A headmistress of a school in São Tomé stands next to one of the rainwater-storing tanks. WFP / Isabel Pike
On the islands of São Tomé and Príncipe, WFP has installed water tanks and fuel-saving stoves in all primary and secondary schools.
SÃO TOMÉ - At the De Conde school nestled in the forested hills of São Tomé, it has just rained and the water tank is overflowing.
“Before the tank, we did not have enough water at school,” said teacher Celicia Santos, who has taught at the school for eight years.
“Clean water is at the core of school feeding”
These tanks are part of a WFP-UNICEF joint project on water, sanitation and hygiene in schools and were set up to collect rainwater for handwashing before meals, cleaning the eating area and for the cooking itself.
“Clean water is at the core of school feeding. Without water, we can’t prepare the food,” said WFP Officer in Charge for São Tomé and Príncipe, Domingos Cunha, adding that this project is the first joint-project between UNICEF and WFP on the islands.
The installation of the tanks and gutters started in 2011 and was completed at the beginning of 2012.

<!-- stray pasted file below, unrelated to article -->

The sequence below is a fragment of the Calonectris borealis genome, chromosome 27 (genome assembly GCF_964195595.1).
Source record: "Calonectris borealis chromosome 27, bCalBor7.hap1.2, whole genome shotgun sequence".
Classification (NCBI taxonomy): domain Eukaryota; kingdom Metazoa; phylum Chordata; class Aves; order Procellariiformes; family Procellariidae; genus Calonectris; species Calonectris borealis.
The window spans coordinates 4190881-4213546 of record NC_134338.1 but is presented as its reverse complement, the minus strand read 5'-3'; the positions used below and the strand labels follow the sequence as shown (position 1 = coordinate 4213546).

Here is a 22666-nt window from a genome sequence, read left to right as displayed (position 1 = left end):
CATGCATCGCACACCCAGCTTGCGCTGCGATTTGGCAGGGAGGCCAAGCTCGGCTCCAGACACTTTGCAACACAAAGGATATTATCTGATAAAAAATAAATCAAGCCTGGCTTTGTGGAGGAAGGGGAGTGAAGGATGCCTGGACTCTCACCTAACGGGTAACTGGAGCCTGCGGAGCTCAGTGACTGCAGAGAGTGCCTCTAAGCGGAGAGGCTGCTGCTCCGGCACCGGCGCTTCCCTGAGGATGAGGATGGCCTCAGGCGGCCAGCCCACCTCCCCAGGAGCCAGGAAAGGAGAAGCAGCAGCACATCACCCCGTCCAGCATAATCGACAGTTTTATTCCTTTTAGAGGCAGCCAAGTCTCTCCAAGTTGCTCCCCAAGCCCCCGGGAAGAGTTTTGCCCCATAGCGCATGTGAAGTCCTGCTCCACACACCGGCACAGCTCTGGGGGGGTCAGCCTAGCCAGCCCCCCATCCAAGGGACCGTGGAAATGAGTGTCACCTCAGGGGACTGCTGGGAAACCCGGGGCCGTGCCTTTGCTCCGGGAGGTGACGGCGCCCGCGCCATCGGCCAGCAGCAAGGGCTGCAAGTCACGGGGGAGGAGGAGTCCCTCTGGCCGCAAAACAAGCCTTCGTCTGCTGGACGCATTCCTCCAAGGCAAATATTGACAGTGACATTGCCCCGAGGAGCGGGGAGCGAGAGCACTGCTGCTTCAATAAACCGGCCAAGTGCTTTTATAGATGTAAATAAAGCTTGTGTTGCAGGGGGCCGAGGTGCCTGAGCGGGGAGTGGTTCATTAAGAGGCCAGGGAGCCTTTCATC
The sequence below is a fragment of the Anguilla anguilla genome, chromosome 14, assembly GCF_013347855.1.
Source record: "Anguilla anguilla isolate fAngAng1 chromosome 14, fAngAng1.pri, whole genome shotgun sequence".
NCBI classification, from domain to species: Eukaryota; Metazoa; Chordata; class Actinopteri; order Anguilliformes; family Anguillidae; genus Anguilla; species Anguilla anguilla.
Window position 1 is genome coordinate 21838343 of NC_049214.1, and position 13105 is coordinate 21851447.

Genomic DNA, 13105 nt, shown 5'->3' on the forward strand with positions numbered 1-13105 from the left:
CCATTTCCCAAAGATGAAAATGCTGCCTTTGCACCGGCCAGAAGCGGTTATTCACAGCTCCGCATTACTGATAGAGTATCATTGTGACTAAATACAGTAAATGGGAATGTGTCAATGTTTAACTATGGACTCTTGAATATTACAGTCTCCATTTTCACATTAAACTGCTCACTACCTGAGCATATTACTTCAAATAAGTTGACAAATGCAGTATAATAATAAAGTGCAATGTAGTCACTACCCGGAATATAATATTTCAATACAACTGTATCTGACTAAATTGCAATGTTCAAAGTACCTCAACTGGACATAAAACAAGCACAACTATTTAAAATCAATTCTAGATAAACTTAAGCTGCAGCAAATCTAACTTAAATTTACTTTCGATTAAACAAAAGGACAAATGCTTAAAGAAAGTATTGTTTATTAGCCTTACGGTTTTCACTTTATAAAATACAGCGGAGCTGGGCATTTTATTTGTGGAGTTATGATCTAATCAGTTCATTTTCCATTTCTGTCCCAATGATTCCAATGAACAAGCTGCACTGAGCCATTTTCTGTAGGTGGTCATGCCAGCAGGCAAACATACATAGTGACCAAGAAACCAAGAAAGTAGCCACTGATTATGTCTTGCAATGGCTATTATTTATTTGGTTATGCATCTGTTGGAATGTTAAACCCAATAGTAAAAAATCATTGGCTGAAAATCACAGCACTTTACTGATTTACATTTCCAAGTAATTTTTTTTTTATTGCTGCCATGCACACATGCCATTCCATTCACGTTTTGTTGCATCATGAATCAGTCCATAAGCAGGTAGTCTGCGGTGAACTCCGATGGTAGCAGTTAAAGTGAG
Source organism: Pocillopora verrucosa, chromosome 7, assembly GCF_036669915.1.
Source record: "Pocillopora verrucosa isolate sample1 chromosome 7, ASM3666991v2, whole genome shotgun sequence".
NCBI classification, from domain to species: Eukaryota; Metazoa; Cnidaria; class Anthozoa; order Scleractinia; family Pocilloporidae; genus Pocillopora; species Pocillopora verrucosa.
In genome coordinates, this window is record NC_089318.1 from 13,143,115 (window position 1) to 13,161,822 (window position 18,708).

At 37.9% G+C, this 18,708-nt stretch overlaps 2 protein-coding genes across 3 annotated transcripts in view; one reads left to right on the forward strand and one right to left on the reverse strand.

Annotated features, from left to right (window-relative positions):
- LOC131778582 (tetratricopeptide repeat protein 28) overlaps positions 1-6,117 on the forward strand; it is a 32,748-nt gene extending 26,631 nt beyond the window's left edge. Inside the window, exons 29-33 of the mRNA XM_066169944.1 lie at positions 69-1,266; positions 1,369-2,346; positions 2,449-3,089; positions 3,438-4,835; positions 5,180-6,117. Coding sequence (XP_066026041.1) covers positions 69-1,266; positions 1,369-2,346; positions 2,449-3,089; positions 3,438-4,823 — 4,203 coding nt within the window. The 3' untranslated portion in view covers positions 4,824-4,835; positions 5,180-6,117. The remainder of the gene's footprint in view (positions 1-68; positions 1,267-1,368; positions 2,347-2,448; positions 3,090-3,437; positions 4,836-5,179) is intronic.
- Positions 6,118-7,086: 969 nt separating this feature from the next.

In addition to the tanks, WFP has also installed fuel-efficient stoves in the schools, starting in 2009.
“Before we introduced the stoves, we were hearing concerns from cooks about the smoke, from headmasters about firewood costs and from the Ministry of Environment about the huge devastation of São Tomé’s forests,” said WFP São Tomé and Príncipe Officer in Charge, Domingos Cunha. “All these problems can be solved, at least partly, with one simple tool: the fuel-efficient stove.”
The cost-saving aspect of the stoves is a real help for school administrations, who have to spend around US$ 70 for a small lorry of firewood, which normally lasts a school about three months.
“The new stoves are more comfortable to cook on than the open fire,” said one of the cooks. “Both the smoke and the heat are less.”
But there is one drawback to the energy-efficient stoves: the wood needs to be cut into small pieces in order to be fit in the stoves.
“If the wood is in small branches it is fine, but if it is in big logs, we have to hire young men to cut it,” said Santos.
So far, the stoves have been installed in all primary and secondary schools; installation in kindergartens will begin this year.